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Baltimore Chefs Drive 6 Hours To Cook Dying Customer Her Favorite Dish

Baltimore Chefs Drive 6 Hours To Cook Dying Customer Her Favorite Dish

She had been diagnosed with stage 4 lung cancer in late December and had stopped treatment recently.

Brandon Jones' mother-in-law loved the tempura broccoli dish from a restaurant in Baltimore. So much that she often said she wanted to have it as her final dish. Then she got diagnosed with stage 4 lung cancer in late December and had stopped treatment. What Brandon Jones didn't expect was for the owner of the restaurant, Ekiben, to drive six hours to their house to cook for her. It all started after Jones, a Maryland resident, reached out to one of the owners of the restaurant, Steve Chu, asking if they could share the recipe via email, so that he could make it for his mother-in-law. Jones knew it was a long shot but they were planning to say their goodbyes and spend time with her.



 

Chu's response was unexpected. Chu, who's the co-owner of Ekiben, and a chef who specializes in Asian fusion cuisine, offered to drive down and cook it fresh for her at their home in Vermont, reported The Washington Post. Jones emailed back, "You do know that this is Vermont we’re talking about, right? It’s a six-hour drive.” Chu replied, "No problem. You tell us the date, time, and location and we’ll be there."

“She had always told us, ‘When I’m on my deathbed, I want to have that broccoli,’” said Rina Jones of her mother. “In fact, when I was packing on Friday to drive up to Vermont, I called my mom to see if she wanted us to bring anything special and she jokingly said, 'tempura broccoli!'" Rina's mother visited Ekiben in Fells Point regularly and ordered the same thing every time — tempura broccoli topped with fresh herbs, red onion, and rice vinegar.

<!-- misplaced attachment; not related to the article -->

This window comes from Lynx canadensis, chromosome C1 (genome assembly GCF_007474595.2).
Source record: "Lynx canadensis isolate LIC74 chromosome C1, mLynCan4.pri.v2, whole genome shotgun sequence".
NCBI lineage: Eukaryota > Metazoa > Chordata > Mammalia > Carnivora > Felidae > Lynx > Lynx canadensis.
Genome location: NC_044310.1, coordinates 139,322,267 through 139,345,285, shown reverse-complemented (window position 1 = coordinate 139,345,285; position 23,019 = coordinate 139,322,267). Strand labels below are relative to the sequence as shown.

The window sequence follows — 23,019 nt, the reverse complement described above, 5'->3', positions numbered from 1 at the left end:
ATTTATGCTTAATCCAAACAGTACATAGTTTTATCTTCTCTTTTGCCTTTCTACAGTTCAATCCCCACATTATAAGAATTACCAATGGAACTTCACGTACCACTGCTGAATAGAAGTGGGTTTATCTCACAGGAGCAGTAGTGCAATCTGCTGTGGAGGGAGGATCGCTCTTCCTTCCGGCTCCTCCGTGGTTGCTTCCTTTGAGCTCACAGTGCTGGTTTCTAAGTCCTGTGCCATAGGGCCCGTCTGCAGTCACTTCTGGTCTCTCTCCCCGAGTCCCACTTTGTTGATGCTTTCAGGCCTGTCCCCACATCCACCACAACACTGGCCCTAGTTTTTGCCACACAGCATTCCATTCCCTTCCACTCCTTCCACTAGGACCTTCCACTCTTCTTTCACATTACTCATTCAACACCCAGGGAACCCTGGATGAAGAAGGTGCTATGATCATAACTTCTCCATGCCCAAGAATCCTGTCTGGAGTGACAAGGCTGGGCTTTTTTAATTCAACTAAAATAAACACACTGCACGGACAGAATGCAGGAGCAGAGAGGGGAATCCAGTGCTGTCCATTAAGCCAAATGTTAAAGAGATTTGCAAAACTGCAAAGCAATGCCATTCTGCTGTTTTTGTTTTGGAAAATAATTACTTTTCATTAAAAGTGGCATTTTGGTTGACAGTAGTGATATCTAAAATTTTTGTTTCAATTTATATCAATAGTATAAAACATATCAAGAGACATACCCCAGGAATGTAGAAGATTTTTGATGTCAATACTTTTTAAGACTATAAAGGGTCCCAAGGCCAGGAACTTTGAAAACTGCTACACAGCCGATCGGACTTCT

Chu drove down to Vermont in their pickup truck, along with Ekiben co-owner Ephrem Abebe, and their colleague Joe Añonuevo. They set up a makeshift kitchen on the bed of their truck at Rina’s mom’s house. They had trouble getting the fryer to reach the correct temperature, given the freezing conditions, but eventually got it done. They then got to work and made her favorite dish and boxed it up along with tofu nuggets with spicy peanut sauce and roasted garlic. Rina's mom was shocked when she got to the door. “My mom kept saying, ‘I don’t understand — you drove all the way up here to cook for me?’” recalled Rina, according to Baltimore Sun. “She was so happy and touched to have that broccoli. She couldn’t believe it.” Rina said they cried just thinking about the gesture.

Chu recognized Rina's mom as soon as he saw her. She was a regular at their restaurant. “We see a lot of people in the restaurant, but she always stood out,” said Chu. “She loves the food and always made sure to tell us. She’s an amazing, sweet lady.” Brandon Jones took to Facebook to share the touching gesture. "She has been undergoing treatment and it has greatly reduced her quality of life. We're making a trip up this weekend to potentially say our goodbyes and enjoy some time with her," wrote Jones. He was stunned they offered to drive down. "I'm still in disbelief that they would go to such lengths," said Jones.



 

 

His post was shared on Baltimore City Council member Zeke Cohen's Facebook wall and he hailed the restaurant. "We hear a lot about the challenges of restaurants in Baltimore. Yet despite the pandemic, despite crime, some are still thriving. I always point to Ekiben as a business that always models respect for community and treats people with love. Plus their food is amazing!" wrote Cohen. Chu said it was all about being there for Rina's mother. “To me, it was a huge honor to be able to help fulfill the family’s wishes,” said Chu. “This is about her, not us. There was a lot of good, positive energy in doing this.”

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